Friday, June 7, 2013

If You Read Only One Thing Today, Read This: It's Not How They're Raised

I was in the middle of sharing this post from DINOS on our Facebook page (thanks to Mary for her share!), when I realized that I had more to say about it than was really FB warranted. So here we are.


When people ask me for training advice--especially for "problem" behaviors--I always make it very clear that MANAGEMENT is at least half the battle. And it's important to understand that so much of what humans deem "problems" are just natural instincts for dogs. Dogs are not humans; we have to teach them how to live in our world, but we have to do it with the right mindset. And this is true whether you have a puppy, a 5-year-old, or a senior.

So much contributes to a dog's behavior day in and day out--you cannot always just blame yourself for screwing everything up, being a bad dog parent, or even being a bad dog trainer (guilty, as charged!). You can do it all by the book and still not come out with a well-adjusted, CGC dog. There are things that will always be out of your control; dogs are individuals. You can also blame with all your heart the people who had your dog before you did and caused all the so-called damage, but that doesn't mean that you're off the hook.

This passage from the DINOS article says so much, and, sadly, it's something I've encountered with friends and family:
When people believe that “It’s All How They’re Raised”, there are some real-life consequences for the dogs. So we need to check ourselves.
Here are a few ways our words hurt:
People refuse to adopt adult dogs. This idea, that how they’re raised determines who a dog is, makes adopting out adult and senior dogs a real challenge. Why would adopters take a chance on an adult dog, who has been raised by someone else, when they could adopt a puppy and raise it “right” themselves? Some folks really believe this. Seriously, shelter workers are constantly confronted by this way of thinking. It stinks.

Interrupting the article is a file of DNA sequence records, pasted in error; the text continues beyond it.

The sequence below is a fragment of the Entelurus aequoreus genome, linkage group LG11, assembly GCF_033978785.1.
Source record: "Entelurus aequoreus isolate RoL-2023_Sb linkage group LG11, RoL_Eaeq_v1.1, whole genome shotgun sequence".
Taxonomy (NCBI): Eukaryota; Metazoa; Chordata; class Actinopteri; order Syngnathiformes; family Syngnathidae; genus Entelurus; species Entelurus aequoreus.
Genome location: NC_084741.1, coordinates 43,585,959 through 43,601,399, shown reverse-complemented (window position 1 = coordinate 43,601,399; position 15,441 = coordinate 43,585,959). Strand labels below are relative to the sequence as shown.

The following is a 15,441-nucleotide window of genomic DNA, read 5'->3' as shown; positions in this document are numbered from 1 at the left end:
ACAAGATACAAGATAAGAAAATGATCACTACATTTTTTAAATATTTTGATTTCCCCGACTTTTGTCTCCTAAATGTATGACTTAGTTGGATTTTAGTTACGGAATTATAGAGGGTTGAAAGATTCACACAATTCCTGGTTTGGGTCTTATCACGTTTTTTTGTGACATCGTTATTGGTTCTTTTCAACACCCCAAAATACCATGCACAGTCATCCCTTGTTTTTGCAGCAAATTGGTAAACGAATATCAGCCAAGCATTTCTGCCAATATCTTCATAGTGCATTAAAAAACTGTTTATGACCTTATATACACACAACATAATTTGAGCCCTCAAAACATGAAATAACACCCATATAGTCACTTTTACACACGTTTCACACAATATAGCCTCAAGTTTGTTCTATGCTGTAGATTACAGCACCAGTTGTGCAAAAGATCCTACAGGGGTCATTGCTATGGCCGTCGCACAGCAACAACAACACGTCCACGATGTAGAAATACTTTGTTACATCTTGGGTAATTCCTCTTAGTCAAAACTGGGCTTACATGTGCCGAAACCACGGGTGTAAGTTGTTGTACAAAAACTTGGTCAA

Meanwhile, those people did get puppies and by no means have perfect dogs. And it's OK to be OK with a dog who is not perfect, as long as you know how to properly MANAGE any behaviors that could present an issue, whether that issue is simply a nuisance to others or straight-up dangerous.

We are fully aware that Desmond is a DINOS, and we do everything we can to manage that. Right now, we're in a situation where we can't leave Desmond alone. People don't understand that. What's worse, though? People not understanding why we also can't just bring him with us everywhere, why that might not be the best thing for him, or even why that might be just really annoying for us to deal with. (If you have a young child, do you want to bring him with you to parties??)

Know your limits. Know your dog's limits. Accept them both. Then work within them and love one another. That's the best you can do for your dog.

It’s Not How They’re Raised, It’s How Dogs are Managed That Matters Most

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